Breaking a court ordered no contact.

Asked over 1 year ago - Joliet, IL

My bf has a court ordered no contact with me because he is being charged with aggervated battery. I'm pregnant with his son so we have been trying to make things work, and he has still been living with me. Well the other day we got into an argument and he made me leave our home and wouldn't let me get my things, so I called the police so he had no choice but to let me but by the time the police got there he had left, I told them I didn't want to make a police report, just wanted my things so I can leave. Since there was no proof he was there, because he had left, will he get introuble because I made that phone call?

Attorney answers (3)

  1. Barry Cahn Boykin

    Contributor Level 16

    4

    Lawyers agree

    Answered . Yes, there is a great risk that his bond on the aggravated battery charge may be revoked and he would be incarcerated until the disposition of the criminal case. The real problem is his continued contact despite a court order that there be no contact. "No contact" means--no contact, period.
    Please refer to the helpful Avvo guide by Brian Polinske--link appears below.

    The information provided here should not be construed to be formal legal advice. The provision of this general... more
  2. Wes Cowell

    Contributor Level 18

    4

    Lawyers agree

    Answered . Yeah, he probably will get into trouble -- let's hope so -- it'll be a good thing for the both of you. You need help. You're obviously in an abusive relationship. The biggest problem Family Law attorneys have with women in abusive relationships is having a client who will let the law work for her to protect her and her children. Most abused women can't do it. Studies show it takes and abused woman, on average, seven false starts before she actually initiates contact with the legal system (calling the cops doesn't count -- going to court is what they're talking about).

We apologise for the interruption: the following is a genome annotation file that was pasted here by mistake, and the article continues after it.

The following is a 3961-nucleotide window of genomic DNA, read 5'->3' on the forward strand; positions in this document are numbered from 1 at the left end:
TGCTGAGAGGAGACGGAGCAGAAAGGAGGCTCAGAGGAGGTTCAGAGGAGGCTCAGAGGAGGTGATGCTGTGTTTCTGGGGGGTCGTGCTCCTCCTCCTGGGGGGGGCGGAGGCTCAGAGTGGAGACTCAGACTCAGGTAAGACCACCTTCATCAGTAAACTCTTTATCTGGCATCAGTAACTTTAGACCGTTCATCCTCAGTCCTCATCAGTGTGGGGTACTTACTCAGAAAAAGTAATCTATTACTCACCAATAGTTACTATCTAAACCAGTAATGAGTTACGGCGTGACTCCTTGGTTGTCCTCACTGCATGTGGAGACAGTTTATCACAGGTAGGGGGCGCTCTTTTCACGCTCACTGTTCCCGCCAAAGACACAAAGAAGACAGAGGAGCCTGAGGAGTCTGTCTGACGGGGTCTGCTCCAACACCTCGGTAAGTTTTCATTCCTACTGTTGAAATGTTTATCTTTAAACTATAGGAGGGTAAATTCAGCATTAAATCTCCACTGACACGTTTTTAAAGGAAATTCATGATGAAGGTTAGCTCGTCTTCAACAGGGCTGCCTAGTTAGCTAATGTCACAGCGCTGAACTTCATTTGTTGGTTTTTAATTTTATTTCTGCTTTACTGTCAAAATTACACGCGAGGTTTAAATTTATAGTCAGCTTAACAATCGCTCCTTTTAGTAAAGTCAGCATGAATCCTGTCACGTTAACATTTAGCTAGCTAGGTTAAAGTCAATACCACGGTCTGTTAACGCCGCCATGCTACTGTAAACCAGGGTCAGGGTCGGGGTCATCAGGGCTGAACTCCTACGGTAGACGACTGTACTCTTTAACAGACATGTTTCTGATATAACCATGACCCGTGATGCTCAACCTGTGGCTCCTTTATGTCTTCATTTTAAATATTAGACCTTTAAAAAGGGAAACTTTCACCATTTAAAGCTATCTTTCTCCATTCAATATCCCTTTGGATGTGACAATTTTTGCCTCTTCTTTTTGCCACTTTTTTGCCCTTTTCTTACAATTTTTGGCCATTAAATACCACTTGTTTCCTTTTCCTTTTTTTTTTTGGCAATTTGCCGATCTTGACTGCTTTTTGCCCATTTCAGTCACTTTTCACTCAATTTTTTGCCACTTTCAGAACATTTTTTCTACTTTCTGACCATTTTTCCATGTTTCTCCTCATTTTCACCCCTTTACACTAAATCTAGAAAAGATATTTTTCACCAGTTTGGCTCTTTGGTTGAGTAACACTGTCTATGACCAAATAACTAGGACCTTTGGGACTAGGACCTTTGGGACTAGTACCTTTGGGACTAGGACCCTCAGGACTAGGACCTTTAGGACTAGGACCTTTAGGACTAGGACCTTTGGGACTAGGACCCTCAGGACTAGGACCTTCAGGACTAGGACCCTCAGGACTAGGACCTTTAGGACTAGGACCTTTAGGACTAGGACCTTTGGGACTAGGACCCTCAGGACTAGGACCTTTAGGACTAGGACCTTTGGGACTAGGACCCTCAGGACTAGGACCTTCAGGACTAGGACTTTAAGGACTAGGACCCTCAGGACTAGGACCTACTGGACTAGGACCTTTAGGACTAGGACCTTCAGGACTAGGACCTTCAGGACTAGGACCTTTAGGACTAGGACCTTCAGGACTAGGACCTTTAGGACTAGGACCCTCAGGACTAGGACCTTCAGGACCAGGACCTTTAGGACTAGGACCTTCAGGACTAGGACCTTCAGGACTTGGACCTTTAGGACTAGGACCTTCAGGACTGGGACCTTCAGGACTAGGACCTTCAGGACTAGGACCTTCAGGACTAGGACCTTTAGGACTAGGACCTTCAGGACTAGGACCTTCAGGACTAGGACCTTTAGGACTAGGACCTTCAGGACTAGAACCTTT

So, look at your situation: He's got a AB charge and a no contact order. What do you do? You let him back in the house to LIVE with you day-in-day-out. In contravention of the court's specific order, you violated it . . . and did so on a daily basis. I get that the order is not applied to you, only to him, but you get the idea.

    So, there was some episode that caused the court to become involved in the first place and issue the No Contact order, then there was this most recent event where he threw out on the street his pregnant GF with no possessions and refused to help her. MOST IMPORTANTLY: the abuse continued until it got to a point where you couldn't take it anymore, called the police (again) for help, AND THEN TOLD THEM YOU DIDN'T WANT TO FILE A POLICE REPORT. Yours is a classic case of abuse. Below is a link to an article on Battered Woman Syndrome. Read it . . . and get the help you need for yourself and for your baby.

    So, what do you want to do at this point? Here's a guy who has clearly committed abuse of his (pregnant) GF . . . and what do you want to do? What's the most important thing to you? Your top priority, it seems, is to make sure he doesn't get into trouble and you can preserve the possibility of connecting with him, again. Can you start to see you have a problem? I mean, a psychological problem. You need help. Feel free to call my office -- 312-987-9999 -- for a referral to a qualified abuse counselor.

  3. Judy A. Goldstein

    Contributor Level 20

    3

    Lawyers agree

    Answered . If there is a court order for no contact, then there should be NO CONTACT. The fact that you allowed contact only helped your boyfriend violate the order. He can now be in more trouble than he was previously. The law is not concerned about your working things out. The law is concerned with enforcing the terms of the no contact order and the bond. Stop enabling him Stop allowing yourself to be a victim. Both of you need help. There is proof your boyfriend was there because you called the police and told them.

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